Effects of Substrate Microstructure

Because of specific physical property requirements, metal fabricators rely on a "mixed substrate," such as an alloy, rather than a pure metal. An alloy is typically of higher strength than a pure component because of the synergistic effect of the alloying element (e.g., a small amount of copper greatly strengthens aluminum for aerospace applications). The disadvantage of the alloy substrate from a conversion coating standpoint is twofold:

• The conversion coating must be tolerant of all the alloying elements. Formulating a conversion coating that can simultaneously treat all the elements present in an alloy can be difficult, depending on the elements' relative reactivity.

• The alloying elements may impart an accelerated corrosion rate to the metal. For example, when exposed to identical sodium-chloride-containing solutions, high-purity (99.999%) aluminum corrodes very slowly, whereas copper-containing aluminum alloys (e.g., the 2000-series alloys) corrode extremely rapidly (Ref 4). (On the other hand, alloying elements such as magnesium and zinc have very little effect on the corrosion rate of aluminum.) Aluminum used for alloying is typically of 99+% purity, and this aluminum will corrode at a faster rate than higher-purity material due to the presence of impurities, such as iron, that form intermetallic phases (e.g., FeAl3). A few parts per million of iron, copper, or nickel in magnesium and magnesium alloys can also greatly accelerate the corrosion rate (Ref 16).

One of the principal difficulties in attempting to form a uniform conversion coating on an alloy surface is that alloys are seldom of homogeneous composition (i.e., they are not perfectly solid solutions). With the base metal and with themselves, the alloying elements often form second-phase particulates or "intermetallics" within the solid solution matrix (Ref 17). The intermetallics develop during the alloying process (as is found with precipitation hardening of a supersaturated alloy solution) and render the surface inhomogeneous. These intermetallics can form galvanic couples between themselves and the alloy solid solution matrix, and depending on their relative activity with respect to the matrix, they can either cause acceleration of the matrix or their own dissolution rate.

For example, the CuAl2 that is found in aluminum-copper alloys is typically less active than (i.e., lies cathodic to) the solid solution matrix, which enhances the solid solution dissolution rate. In addition to enhancing the corrosion rate, this can have a profound effect on the uniformity achieved with a particular conversion coating process. As has been noted in a previous study (Ref 7), the activity difference between CuAl2 intermetallics and the solid solution results in the application of a nonuniform (in thickness) conversion coating. A much thicker layer is found on the solid solution matrix because of its enhanced activity. The thinnest layers are found on the (Fe,Mn)3SiAli2 intermetallics, which appear to be less active than the CuAl2 phases.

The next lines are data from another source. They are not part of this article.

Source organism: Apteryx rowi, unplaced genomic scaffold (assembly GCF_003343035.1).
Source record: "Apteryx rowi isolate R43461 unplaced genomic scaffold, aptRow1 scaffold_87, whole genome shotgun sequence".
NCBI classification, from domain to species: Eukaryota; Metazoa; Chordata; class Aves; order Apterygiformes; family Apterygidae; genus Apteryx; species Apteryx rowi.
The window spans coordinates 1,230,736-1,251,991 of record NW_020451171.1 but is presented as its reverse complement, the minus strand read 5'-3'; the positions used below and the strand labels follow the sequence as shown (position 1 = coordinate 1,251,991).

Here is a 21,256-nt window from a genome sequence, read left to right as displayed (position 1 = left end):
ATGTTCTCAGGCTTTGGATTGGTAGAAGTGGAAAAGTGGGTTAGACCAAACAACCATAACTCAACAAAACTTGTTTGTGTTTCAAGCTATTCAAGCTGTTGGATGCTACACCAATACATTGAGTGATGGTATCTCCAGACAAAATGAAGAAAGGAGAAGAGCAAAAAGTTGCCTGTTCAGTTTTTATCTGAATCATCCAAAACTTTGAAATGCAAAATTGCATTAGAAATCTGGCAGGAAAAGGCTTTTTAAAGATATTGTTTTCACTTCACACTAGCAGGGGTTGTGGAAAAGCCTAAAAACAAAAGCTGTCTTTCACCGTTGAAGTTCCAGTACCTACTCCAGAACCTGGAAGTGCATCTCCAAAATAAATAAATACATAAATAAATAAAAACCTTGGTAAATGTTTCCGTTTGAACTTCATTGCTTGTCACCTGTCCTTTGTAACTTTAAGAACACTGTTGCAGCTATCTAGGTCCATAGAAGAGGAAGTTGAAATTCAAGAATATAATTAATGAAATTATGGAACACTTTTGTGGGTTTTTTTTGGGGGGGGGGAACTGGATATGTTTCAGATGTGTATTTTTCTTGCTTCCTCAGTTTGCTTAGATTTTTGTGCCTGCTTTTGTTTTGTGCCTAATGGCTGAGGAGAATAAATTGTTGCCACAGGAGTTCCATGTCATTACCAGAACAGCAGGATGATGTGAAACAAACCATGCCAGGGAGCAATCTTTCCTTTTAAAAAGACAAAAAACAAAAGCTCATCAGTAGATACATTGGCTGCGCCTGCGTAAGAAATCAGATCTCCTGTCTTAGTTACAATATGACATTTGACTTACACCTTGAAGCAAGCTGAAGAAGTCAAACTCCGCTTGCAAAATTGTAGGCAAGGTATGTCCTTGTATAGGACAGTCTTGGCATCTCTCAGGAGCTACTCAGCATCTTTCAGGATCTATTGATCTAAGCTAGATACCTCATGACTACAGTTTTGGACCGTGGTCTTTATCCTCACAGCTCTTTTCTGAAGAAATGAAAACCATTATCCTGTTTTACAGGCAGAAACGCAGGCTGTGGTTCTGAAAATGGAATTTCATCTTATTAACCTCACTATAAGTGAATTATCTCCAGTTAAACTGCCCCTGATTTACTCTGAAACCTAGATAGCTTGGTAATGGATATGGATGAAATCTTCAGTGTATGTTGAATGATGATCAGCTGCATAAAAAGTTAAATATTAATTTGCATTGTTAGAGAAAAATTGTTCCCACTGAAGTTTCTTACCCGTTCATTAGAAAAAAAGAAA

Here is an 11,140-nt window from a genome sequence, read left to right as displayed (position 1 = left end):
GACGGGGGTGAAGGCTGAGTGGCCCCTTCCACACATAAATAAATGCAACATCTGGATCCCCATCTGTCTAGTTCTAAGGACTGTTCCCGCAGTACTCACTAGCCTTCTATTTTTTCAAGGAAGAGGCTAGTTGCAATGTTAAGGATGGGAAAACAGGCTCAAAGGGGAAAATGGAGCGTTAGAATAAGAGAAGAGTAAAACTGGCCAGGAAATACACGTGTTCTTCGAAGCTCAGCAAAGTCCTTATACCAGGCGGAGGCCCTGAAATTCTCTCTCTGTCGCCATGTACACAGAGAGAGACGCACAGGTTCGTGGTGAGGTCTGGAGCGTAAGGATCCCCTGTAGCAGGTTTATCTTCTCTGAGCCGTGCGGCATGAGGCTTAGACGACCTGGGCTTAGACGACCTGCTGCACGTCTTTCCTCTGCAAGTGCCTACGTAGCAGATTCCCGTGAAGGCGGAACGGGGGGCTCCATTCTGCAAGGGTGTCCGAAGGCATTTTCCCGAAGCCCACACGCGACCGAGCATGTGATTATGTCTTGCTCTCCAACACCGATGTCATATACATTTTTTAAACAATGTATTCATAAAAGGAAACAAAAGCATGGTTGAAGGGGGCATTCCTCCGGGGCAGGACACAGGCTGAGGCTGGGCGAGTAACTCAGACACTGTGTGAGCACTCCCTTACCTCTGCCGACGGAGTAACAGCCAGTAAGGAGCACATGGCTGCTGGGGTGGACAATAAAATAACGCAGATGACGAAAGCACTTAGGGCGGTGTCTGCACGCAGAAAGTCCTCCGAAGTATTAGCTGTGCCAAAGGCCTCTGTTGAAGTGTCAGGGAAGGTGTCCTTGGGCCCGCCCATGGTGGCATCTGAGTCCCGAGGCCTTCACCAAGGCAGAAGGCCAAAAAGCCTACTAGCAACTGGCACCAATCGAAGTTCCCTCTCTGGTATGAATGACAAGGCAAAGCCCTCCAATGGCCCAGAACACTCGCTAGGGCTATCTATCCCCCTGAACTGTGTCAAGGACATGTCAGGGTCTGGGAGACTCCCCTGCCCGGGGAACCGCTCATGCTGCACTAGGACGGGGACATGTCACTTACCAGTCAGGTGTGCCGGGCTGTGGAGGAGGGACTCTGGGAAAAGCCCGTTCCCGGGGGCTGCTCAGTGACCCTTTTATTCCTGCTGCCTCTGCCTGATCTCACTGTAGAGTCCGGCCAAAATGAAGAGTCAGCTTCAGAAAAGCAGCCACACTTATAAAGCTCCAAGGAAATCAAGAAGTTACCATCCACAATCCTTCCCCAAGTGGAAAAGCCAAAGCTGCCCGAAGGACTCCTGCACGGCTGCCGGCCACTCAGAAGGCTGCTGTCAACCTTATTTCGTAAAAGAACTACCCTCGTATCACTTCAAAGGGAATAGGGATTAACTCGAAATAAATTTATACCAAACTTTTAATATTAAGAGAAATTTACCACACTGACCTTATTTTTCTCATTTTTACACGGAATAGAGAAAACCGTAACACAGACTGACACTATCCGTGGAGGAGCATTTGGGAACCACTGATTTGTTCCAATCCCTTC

Alloy temper can also affect microstructure, which in turn can influence coating performance. For example, one study found that chromate treatments that were effective in protecting aluminum alloy 7075-T6 were not effective in treating the same alloy in the T73 (overaged) temper (Ref 18).

The pretreatment process, which usually includes cleaning and deoxidizing or desmutting steps, can have a strong effect on the surface microstructure and thus on the formation of a coherent conversion coating. In the case of the copper-aluminum alloys cited above, surface pretreatments involving either acid etching (Ref 4) or final polishing in a basic silicate electrolyte (Ref 7) produce a surface that contains a relatively uniform layer of copper, as detected by spatially resolved AES. The enriched copper found on the solid solution matrix results from either selective dissolution of the aluminum and/or redeposition of the copper that was dissolved from the intermetallics and/or solid solution. The chromate solution "sees" the homogeneous surface and readily forms a chromate conversion coating over the copper-rich interface, leaving the interface intact (Ref 7). As indicated by transmission electron microscopy studies of electropolished and acid-etched samples of high-purity aluminum that were subsequently chromated, the hydrated chromium oxide coating initially deposits on the metal ridges (the cathodic sites, produced by the pretreatment process) while the anodic sites, where the aluminum oxide was continuously attacked by fluoride ion, lie between the metal ridges (Ref 19). These studies illustrate the importance of the pretreatment steps in producing a homogeneous surface layer before application of the conversion coating.

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